Stanford Engineers develop solar panels that work even at night

Kaycee Enerva

Kaycee Enerva

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One of the drawbacks of solar energy is that the current technology produces little power on cloudy days and zero at night. People who have installed solar panels in their homes usually store energy during the day so that they can use it at night. 

But now, researchers from Stanford have made a breakthrough, developing solar panels that work even at night. 

According to a study published in the journal Applied Physics Letters, by modifying commercially available solar panels and exploiting a “radiative cooling” process, the new panels can serve as a continuous renewable power source for both day and nighttime.

The device, developed by Shanhui Fana, Sid Assawaworrarit, and Zunaid Omair, includes a thermoelectric generator that harvests electricity from the temperature difference between the ambient surroundings and the PV cell.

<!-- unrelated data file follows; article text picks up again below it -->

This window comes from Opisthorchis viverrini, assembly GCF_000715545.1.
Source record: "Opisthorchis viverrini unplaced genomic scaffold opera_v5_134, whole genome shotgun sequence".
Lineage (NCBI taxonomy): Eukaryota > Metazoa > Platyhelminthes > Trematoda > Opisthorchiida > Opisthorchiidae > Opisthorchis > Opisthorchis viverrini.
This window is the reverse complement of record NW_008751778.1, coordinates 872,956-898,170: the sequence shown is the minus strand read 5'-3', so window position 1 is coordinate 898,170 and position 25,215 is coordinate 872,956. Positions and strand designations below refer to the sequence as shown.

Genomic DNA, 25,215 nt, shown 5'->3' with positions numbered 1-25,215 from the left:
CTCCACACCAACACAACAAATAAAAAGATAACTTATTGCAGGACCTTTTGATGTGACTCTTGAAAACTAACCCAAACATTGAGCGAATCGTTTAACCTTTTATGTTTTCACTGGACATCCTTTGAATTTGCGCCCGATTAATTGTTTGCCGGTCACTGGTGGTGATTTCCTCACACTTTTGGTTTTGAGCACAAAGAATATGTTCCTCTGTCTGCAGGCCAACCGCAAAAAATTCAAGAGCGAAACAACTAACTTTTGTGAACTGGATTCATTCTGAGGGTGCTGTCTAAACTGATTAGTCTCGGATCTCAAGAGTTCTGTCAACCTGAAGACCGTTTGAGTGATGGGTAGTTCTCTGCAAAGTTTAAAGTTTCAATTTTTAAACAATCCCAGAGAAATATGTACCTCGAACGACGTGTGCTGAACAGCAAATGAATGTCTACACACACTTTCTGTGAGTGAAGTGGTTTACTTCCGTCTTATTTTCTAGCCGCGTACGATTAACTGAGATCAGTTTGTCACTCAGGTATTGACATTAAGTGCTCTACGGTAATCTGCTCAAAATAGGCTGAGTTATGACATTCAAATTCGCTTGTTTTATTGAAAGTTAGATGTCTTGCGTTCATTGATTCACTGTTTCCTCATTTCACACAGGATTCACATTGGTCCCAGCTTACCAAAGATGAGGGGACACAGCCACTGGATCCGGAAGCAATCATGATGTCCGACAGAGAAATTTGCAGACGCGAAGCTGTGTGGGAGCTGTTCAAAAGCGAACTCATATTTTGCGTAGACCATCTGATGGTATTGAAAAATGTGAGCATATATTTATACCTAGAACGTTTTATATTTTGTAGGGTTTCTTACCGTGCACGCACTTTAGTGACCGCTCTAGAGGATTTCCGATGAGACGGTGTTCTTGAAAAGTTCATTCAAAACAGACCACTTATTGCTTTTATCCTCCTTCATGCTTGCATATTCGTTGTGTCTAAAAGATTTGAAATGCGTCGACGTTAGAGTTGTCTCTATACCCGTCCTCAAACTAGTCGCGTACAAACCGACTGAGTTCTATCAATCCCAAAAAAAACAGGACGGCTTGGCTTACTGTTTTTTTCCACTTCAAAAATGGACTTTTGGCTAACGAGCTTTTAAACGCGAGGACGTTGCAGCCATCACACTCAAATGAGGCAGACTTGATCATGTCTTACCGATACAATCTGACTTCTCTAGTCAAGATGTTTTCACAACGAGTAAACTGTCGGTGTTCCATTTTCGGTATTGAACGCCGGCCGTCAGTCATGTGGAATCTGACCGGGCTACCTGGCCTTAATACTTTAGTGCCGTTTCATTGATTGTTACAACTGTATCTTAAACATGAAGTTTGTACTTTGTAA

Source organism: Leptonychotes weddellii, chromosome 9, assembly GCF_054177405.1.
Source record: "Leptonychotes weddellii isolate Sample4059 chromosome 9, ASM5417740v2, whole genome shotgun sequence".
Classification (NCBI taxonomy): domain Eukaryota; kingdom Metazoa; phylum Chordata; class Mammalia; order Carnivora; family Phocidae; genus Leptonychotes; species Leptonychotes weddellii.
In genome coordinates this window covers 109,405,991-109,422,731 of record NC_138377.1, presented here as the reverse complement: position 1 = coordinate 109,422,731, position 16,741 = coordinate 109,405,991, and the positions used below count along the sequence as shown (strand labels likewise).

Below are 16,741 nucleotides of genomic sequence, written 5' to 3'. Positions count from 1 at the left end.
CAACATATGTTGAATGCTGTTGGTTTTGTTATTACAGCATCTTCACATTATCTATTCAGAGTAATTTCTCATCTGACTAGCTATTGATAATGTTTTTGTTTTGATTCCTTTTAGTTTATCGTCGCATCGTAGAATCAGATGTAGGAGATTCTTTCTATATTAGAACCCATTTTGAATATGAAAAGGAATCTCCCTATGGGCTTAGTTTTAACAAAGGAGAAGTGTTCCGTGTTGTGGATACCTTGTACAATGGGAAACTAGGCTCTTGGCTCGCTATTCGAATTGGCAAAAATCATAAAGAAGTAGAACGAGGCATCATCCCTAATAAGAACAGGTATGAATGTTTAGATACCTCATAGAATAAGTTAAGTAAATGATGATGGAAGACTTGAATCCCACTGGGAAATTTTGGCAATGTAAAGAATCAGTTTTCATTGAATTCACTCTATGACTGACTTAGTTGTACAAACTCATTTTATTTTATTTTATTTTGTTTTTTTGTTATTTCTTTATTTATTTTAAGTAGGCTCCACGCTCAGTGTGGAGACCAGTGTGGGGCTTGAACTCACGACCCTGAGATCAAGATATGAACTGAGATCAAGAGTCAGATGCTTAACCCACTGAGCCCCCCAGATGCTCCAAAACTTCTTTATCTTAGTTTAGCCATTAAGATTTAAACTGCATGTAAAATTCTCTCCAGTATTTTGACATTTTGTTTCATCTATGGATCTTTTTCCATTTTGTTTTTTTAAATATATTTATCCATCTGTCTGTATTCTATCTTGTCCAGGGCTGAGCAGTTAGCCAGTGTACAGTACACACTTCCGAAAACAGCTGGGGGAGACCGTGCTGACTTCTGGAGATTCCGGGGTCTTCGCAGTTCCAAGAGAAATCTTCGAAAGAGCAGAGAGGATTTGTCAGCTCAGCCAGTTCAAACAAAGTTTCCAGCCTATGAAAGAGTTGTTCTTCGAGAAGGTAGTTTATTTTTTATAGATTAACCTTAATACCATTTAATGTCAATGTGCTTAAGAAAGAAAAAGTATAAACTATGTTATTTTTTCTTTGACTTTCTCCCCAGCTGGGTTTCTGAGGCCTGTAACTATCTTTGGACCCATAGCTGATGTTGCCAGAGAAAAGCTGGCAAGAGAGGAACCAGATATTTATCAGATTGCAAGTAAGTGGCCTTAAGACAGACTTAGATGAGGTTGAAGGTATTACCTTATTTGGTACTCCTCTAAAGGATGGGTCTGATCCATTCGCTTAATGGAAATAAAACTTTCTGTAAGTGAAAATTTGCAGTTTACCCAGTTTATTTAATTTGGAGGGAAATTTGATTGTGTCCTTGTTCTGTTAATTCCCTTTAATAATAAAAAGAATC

“We tend to think of the sun as the important renewable energy resource,” said Shanhui Fan, the lead researcher on the project. “The coldness of outer space is also an extremely important renewable energy resource.”

Technically speaking, the modified panels do not harvest solar energy at night. Instead, the researchers use radiative cooling. For example, when an object is facing the sky at night, it still radiates heat to the atmosphere, which means the object can become cooler than the air around it. The difference in temperature is then used to generate electricity.

While the modified solar panels still generate less energy (50 milliwatts per square meter), than what traditional paddles produce during the day (200 milliwatts per square meter), the researchers said that the energy could still be of use, especially at night when the demand for energy is lower. 

“So, this is significantly lower,” explains Fan. “But it may potentially be useful for some of the low power density applications.” That might include nighttime lighting, charging devices, and keeping sensors and monitoring equipment online.”

Kaycee Enerva

Kaycee Enerva

A digital content manager based in the Philippines, Kaycee Enerva has written for multiple publications over several years. A graduate of Computer Science, she exchanged a career in IT to pursue her passion for writing. She's slowly practicing sustainability through period cups, and eating more plant-based food.